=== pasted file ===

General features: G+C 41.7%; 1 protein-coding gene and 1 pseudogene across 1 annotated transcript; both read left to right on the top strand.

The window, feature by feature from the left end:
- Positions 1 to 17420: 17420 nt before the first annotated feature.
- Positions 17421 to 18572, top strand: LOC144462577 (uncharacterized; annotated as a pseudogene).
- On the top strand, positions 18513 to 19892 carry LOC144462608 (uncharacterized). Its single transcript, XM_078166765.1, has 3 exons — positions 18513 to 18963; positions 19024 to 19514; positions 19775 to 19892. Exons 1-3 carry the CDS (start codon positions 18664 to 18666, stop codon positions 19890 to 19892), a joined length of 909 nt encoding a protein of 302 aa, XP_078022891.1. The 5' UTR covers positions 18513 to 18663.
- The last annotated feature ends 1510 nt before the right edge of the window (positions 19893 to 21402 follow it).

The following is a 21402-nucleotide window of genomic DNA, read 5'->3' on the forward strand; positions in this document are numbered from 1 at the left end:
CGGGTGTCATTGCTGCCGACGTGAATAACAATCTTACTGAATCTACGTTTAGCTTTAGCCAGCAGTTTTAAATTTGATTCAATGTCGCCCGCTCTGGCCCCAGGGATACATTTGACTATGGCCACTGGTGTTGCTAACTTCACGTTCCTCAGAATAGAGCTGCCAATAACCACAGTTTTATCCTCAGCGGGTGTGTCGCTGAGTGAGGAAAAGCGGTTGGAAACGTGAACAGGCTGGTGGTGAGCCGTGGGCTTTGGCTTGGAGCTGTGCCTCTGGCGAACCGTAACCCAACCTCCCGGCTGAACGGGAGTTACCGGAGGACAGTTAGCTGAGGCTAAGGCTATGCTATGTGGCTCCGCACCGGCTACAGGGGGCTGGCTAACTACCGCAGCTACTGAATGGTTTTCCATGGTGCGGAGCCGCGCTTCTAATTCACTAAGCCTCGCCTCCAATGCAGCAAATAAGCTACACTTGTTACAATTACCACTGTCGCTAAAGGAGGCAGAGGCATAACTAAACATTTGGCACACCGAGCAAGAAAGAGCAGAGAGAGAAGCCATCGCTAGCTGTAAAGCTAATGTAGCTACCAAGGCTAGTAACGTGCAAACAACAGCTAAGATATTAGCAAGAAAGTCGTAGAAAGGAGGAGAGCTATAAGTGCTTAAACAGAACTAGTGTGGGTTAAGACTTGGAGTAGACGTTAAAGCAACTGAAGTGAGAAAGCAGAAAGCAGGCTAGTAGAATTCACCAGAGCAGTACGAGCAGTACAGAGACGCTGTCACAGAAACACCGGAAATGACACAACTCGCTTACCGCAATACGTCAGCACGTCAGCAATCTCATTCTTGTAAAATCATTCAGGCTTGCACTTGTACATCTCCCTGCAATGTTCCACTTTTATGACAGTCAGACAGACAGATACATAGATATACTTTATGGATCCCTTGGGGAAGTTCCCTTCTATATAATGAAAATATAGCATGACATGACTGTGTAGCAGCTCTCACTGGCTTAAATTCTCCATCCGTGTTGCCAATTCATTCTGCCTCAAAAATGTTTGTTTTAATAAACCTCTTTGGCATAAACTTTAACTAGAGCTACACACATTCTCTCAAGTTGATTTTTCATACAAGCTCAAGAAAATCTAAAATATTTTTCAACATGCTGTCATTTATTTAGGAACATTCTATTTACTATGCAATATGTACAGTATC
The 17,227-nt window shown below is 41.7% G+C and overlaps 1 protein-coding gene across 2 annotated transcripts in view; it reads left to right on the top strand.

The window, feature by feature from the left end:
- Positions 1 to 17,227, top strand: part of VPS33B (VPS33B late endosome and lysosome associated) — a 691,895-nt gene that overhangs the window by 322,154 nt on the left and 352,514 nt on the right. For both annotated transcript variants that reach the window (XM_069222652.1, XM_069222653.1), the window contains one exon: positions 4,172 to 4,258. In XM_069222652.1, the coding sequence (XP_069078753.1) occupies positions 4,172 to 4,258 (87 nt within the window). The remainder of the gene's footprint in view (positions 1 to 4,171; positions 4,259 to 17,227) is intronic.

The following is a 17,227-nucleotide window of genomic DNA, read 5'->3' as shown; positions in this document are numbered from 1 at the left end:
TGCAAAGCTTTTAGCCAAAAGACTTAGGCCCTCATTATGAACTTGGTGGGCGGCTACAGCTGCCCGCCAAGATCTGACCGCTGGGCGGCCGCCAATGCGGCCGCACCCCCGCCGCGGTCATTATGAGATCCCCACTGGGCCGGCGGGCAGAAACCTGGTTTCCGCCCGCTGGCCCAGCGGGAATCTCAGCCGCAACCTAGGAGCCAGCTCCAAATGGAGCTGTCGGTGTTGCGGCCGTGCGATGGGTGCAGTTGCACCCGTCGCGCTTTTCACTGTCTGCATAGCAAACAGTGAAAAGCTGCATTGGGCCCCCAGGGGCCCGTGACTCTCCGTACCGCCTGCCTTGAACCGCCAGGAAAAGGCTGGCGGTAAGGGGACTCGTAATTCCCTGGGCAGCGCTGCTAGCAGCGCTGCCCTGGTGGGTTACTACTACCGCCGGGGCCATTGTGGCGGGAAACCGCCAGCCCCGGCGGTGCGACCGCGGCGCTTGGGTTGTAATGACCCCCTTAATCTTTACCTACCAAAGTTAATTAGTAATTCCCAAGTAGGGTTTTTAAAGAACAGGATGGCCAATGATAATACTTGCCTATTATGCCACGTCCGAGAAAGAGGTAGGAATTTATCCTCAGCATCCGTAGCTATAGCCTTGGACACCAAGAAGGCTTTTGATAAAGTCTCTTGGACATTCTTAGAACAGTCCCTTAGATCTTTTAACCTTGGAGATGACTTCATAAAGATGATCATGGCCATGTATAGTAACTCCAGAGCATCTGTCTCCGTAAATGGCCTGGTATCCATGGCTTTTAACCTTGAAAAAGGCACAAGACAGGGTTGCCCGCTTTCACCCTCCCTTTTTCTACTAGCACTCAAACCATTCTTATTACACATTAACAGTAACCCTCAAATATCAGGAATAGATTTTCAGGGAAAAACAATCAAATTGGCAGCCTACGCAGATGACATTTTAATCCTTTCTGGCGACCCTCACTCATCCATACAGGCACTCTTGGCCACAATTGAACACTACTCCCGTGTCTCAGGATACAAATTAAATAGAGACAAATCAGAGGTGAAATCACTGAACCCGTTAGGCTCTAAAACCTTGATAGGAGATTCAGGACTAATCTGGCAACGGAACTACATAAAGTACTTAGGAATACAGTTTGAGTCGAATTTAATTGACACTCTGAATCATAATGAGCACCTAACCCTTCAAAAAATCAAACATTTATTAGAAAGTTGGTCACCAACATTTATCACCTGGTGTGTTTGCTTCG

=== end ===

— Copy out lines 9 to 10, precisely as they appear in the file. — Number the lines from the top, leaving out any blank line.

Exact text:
The 17,227-nt window shown below is 41.7% G+C and overlaps 1 protein-coding gene across 2 annotated transcripts in view; it reads left to right on the top strand.

The window, feature by feature from the left end: